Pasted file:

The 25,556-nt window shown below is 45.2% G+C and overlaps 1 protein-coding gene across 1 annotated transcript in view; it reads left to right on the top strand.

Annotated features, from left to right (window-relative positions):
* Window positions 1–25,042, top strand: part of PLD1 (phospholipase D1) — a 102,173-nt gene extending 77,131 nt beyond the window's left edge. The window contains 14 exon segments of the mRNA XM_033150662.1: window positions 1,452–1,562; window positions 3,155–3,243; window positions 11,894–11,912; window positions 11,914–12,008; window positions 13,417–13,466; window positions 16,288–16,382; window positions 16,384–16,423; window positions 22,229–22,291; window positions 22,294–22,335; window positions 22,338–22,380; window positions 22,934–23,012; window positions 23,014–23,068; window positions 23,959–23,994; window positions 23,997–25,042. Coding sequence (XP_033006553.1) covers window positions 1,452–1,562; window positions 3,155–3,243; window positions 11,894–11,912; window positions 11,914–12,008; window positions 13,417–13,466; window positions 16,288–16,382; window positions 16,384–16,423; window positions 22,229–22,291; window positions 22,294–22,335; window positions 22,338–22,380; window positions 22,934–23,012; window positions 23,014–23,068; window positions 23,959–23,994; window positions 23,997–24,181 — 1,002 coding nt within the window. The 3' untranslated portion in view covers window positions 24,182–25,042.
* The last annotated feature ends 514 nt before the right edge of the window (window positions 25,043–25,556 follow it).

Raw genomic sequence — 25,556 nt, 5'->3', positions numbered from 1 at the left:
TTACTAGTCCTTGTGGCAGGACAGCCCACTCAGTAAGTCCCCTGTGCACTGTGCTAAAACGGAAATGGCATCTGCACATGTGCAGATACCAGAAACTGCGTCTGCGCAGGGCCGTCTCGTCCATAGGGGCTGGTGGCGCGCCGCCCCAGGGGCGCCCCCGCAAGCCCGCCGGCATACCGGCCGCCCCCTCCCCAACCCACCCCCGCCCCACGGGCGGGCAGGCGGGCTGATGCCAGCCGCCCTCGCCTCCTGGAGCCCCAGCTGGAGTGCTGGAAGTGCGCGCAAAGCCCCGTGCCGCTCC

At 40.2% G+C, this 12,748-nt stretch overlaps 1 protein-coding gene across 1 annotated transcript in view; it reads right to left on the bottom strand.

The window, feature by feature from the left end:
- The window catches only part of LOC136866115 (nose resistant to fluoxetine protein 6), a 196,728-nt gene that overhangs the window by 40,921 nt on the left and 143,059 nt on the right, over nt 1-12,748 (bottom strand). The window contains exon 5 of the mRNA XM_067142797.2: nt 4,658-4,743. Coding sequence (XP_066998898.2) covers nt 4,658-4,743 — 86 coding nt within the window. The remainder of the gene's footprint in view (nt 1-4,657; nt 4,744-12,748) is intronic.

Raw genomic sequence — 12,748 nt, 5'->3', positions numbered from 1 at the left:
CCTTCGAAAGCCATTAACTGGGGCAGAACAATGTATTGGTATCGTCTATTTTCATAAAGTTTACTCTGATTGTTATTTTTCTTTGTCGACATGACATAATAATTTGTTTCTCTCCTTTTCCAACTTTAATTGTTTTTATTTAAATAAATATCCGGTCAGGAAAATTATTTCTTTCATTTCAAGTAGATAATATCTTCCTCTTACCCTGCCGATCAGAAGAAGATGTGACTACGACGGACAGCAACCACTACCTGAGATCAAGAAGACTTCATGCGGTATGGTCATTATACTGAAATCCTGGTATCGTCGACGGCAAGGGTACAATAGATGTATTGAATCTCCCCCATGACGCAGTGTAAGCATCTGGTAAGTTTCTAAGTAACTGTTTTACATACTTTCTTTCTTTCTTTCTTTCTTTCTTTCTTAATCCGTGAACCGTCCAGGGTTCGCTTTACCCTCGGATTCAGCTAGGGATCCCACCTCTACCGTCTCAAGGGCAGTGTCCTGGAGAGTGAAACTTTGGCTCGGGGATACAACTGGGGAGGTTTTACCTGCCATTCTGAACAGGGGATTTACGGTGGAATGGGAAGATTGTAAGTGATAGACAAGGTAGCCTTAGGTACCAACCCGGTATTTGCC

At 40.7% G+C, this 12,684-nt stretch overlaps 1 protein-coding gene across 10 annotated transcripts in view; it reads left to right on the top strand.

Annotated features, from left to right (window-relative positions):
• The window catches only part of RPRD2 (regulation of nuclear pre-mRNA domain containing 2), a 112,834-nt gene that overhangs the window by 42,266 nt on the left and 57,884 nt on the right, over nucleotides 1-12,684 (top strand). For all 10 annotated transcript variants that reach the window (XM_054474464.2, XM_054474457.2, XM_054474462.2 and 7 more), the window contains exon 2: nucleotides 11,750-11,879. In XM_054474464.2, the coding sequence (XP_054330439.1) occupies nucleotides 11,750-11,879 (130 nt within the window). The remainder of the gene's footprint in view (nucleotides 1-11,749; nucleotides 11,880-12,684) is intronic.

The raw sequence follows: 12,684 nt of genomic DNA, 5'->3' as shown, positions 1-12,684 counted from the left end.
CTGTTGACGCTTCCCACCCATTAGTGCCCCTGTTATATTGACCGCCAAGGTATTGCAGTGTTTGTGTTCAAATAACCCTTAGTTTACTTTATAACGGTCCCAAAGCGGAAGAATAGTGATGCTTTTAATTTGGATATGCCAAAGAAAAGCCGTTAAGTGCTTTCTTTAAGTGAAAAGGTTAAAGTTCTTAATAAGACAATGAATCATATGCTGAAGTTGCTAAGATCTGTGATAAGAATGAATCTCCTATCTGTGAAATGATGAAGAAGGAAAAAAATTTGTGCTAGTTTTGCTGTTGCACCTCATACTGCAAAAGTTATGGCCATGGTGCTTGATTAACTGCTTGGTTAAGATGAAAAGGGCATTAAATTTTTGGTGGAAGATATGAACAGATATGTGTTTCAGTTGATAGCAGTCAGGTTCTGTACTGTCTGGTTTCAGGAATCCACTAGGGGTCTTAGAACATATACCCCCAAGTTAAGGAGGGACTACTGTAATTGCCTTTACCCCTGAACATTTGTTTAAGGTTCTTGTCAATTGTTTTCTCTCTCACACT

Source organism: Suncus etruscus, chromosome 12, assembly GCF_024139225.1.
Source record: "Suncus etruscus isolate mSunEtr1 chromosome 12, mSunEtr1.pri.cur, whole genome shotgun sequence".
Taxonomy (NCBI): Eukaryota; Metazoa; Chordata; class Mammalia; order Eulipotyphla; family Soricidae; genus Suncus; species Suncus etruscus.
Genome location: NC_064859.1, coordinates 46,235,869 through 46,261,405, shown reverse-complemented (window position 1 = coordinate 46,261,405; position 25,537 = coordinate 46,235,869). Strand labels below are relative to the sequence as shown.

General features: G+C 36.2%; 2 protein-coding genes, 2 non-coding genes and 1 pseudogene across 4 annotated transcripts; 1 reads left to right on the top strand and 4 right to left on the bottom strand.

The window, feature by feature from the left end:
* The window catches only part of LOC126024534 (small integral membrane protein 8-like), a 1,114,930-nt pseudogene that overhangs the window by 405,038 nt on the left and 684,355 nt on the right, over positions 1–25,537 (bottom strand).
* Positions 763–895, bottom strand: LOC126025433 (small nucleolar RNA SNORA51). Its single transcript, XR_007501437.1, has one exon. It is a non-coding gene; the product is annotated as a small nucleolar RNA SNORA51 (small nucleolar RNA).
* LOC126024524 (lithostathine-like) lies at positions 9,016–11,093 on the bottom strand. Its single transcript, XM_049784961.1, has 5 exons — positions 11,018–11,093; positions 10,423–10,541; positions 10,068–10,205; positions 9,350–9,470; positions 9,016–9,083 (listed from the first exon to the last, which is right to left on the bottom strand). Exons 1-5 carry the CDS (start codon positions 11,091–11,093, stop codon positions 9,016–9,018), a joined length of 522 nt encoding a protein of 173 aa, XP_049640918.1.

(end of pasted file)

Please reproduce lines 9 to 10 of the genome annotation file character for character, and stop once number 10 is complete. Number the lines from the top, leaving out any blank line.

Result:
- The window catches only part of LOC136866115 (nose resistant to fluoxetine protein 6), a 196,728-nt gene that overhangs the window by 40,921 nt on the left and 143,059 nt on the right, over nt 1-12,748 (bottom strand). The window contains exon 5 of the mRNA XM_067142797.2: nt 4,658-4,743. Coding sequence (XP_066998898.2) covers nt 4,658-4,743 — 86 coding nt within the window. The remainder of the gene's footprint in view (nt 1-4,657; nt 4,744-12,748) is intronic.

Raw genomic sequence — 12,748 nt, 5'->3', positions numbered from 1 at the left: